Through starting and building my own startup, I found out that startup land is full of myths. Many these illusions can be so limiting, so damaging, so injurious to entrepreneurship, that we must call them for what they are right now. Because the option exists for current and aspiring entrepreneurs to approach the task of starting and building a company with a clear-eyed mindset and more inspired intentions. I know about this alternative path to entrepreneurship because I blazed it, as I set to start, build, and eventually exit my startup.
Myth 1: Unicorn or Nothing
Of all myths of startup life, I begin with the most dangerous one: the belief that unless you’ve created a Facebook or a Google, you and your company are nothing. This couldn’t be further from the truth. A unicorn is a startup with a valuation of $1 billion or higher. The term was coined in 2013 by venture capitalist Aileen Lee, who chose a mythical animal to represent the statistical rarity of such a venture. Go ahead and have ambitious goals, but know that many companies make a great impact without becoming unicorns. Right under unicorns, you’ll find lions, giraffes, horses, gazelles, and all sorts of valuable, real, and well-fed animals.
Myth 2: You are Your Startup
No, you are not. You are a human being trying to have a meaningful life on this planet for the impermanent period of time that is afforded by your body. You may spend three, five, ten, or twenty years of your life working on your company, which may live beyond you, or may not. The startup is not you, and you are not your startup. This is an important myth to dispel
early, because should your startup die, it will not mean that you do as well.
Myth 3: You Need a Cofounder
You don’t need a cofounder, and in fact having a cofounder may affect the ability of your company to succeed. Research from The Wharton School at the University of Pennsylvania shows that companies started by solo founders survive longer than those started by teams. In addition, organizations started by solo founders generate more revenue than organizations started by founder pairs. Thus, forget waiting for a cofounder and trying cofounder dating. You are all of the founding power your startup will ever need.
Myth 4: Harder Work Means Bigger Success
Better work means bigger success, and better work is not measured in hours. Better work is measured in quality and effectiveness. I can spend eighty hours cold-calling a list of customers who will never give me the time of day, or I can spend five hours having focused one-hour meetings with five targeted and engaged potential customers. The first eighty hours of cold-calling are likely to yield zero revenue for my startup. The five hours of targeted meetings are likely to yield revenue for my startup, and save me a lot of frustration. Don’t work longer; work better.
Myth 5: You Need Venture Capitalists to Fund Your Startup
There are many alternatives for funding a startup. I built my startup on customer revenue and took zero outside funding. By the time it was acquired, I was still the sole owner. From a personal finance perspective, consider that you can own 2 percent of an unlikely unicorn and get paid last, should a liquidation event occur. Or you can own 100 percent of a gazelle and get paid first. The bottom line is that some businesses need VC, but many do not.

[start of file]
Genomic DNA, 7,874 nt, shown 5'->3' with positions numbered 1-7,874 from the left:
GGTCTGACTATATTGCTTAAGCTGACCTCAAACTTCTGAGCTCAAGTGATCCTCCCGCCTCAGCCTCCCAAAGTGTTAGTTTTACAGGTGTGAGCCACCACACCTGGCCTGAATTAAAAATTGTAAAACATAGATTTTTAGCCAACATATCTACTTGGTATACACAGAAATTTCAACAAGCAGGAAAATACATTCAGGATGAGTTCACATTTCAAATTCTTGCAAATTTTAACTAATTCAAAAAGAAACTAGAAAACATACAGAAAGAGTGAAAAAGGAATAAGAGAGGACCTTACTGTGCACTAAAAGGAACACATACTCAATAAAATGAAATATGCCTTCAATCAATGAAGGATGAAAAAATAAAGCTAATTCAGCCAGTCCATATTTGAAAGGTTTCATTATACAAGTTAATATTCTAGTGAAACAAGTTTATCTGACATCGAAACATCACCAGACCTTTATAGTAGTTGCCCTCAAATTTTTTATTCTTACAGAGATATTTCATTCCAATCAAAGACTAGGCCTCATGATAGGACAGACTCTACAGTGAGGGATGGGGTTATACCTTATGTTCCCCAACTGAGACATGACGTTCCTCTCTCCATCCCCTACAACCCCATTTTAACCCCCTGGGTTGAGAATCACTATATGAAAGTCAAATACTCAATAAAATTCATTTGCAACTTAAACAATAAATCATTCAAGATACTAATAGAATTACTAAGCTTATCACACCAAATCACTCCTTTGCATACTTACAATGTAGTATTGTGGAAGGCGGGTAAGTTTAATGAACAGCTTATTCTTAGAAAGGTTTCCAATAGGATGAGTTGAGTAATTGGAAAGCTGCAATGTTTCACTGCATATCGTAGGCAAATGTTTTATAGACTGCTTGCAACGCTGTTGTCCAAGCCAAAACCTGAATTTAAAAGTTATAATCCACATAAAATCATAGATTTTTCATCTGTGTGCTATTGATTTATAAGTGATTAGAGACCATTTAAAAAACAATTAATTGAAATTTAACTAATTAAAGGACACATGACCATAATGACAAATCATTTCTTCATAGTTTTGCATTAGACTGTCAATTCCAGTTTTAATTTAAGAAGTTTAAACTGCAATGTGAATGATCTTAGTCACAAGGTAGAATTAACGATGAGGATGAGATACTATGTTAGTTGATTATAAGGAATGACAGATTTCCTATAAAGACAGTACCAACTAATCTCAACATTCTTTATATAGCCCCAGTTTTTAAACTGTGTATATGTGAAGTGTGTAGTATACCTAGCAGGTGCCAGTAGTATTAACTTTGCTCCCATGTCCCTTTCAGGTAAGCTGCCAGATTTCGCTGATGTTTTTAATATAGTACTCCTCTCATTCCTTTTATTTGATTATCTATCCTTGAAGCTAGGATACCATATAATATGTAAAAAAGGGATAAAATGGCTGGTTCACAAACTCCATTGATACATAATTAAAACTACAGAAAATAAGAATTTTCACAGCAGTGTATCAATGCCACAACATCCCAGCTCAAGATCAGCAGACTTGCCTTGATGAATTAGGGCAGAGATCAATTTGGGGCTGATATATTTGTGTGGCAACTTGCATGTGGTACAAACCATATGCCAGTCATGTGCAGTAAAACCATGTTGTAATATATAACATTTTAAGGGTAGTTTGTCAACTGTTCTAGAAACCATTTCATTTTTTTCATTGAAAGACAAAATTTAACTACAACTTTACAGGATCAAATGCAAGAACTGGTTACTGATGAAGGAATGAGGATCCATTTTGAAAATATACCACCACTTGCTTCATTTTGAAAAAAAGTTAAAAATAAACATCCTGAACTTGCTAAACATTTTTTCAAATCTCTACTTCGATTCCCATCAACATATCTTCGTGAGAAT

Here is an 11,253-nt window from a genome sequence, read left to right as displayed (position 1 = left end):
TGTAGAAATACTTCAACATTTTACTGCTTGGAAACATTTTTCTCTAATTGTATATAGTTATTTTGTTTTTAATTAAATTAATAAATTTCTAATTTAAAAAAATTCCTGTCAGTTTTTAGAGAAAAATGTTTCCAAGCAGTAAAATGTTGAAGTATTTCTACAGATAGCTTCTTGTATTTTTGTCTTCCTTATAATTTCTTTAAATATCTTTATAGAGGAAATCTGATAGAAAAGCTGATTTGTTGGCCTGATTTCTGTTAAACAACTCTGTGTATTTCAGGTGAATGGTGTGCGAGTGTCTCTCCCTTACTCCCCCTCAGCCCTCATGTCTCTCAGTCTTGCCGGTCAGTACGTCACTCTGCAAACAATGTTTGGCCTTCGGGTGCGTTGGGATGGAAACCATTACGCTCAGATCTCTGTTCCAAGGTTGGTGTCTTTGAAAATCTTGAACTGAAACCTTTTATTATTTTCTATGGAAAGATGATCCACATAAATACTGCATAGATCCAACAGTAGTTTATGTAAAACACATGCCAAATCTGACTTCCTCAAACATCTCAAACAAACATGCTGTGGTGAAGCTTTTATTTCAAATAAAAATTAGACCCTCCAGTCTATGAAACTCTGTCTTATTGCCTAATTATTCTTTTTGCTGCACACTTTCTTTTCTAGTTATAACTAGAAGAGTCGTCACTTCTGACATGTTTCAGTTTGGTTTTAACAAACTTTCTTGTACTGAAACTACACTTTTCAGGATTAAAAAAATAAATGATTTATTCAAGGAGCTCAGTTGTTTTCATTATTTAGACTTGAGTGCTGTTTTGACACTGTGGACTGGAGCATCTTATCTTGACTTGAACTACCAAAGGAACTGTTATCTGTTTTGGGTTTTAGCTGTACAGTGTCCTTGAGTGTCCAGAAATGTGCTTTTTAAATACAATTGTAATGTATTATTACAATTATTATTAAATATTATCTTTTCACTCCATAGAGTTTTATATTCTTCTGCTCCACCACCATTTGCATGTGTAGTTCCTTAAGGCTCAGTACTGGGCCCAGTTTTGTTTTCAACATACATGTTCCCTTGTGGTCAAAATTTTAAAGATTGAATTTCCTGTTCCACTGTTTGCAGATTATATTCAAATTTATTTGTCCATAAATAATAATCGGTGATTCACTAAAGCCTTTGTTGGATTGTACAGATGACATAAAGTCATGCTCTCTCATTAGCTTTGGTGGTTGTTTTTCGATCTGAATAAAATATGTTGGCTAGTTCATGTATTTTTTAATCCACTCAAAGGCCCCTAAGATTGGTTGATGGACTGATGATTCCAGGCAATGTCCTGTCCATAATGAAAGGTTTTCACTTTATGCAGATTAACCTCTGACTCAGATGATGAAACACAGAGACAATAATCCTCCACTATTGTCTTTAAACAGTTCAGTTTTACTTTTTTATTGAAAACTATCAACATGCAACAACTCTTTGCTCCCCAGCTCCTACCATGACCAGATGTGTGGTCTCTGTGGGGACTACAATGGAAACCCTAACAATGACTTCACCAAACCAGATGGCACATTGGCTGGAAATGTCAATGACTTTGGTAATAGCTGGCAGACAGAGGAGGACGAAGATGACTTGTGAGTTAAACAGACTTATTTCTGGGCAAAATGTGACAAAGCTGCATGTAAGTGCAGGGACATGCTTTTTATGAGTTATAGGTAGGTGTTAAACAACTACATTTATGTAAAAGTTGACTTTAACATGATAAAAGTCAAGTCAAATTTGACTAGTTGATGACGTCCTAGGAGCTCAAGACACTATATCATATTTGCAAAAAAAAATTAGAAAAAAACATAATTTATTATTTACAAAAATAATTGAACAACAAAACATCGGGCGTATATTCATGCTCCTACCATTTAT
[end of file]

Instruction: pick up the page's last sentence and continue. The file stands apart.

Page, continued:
Myth 6: You Need to be a Young White Man to be a Successful Founder
Nope. Despite the popular image of a college dropout as a successful founder, the average age of successful founders is forty-five, and older founders outperform their younger colleagues. I don’t often like to label myself, but I’m indeed a woman, an immigrant from Uruguay, not a programmer, a mother of two children and a person who thrives on 8 hours of sleep each day. If you don’t see people who look like you starting and building companies, this is of no consequence to your journey. There’s only one you, and what you can create is important. If you have to blaze a path, then do it: for you and for the people like you who are right behind you.
Myth 7: Your Startup Needs Luck
We make our own luck. There are many things we do not control in life (such as raging pandemics), but we can control how we show up, work effectively, create, and build. You’ll be relying on your skills, focus, work ethic, connections, and ability to rest and regenerate. “Bad luck” or “failures” are useful data for redirection. This element we call “luck” is simply life redirecting you to where you will create your best work. You can’t summon luck to work for you, but you can instead summon your skills, focus, and mindfulness, and direct them toward your creation.
Recognize and Eliminate these Startup Myths
As you set on your path of entrepreneurship, be mindful of these startup myths and others, and pursue the path that feels authentic and right for you…regardless of whether it’s been blazed before.
This article is adapted from the book: New Startup Mindset: Ten Mindset Shifts to Build the Company of Your Dreams by Sandra Shpilberg.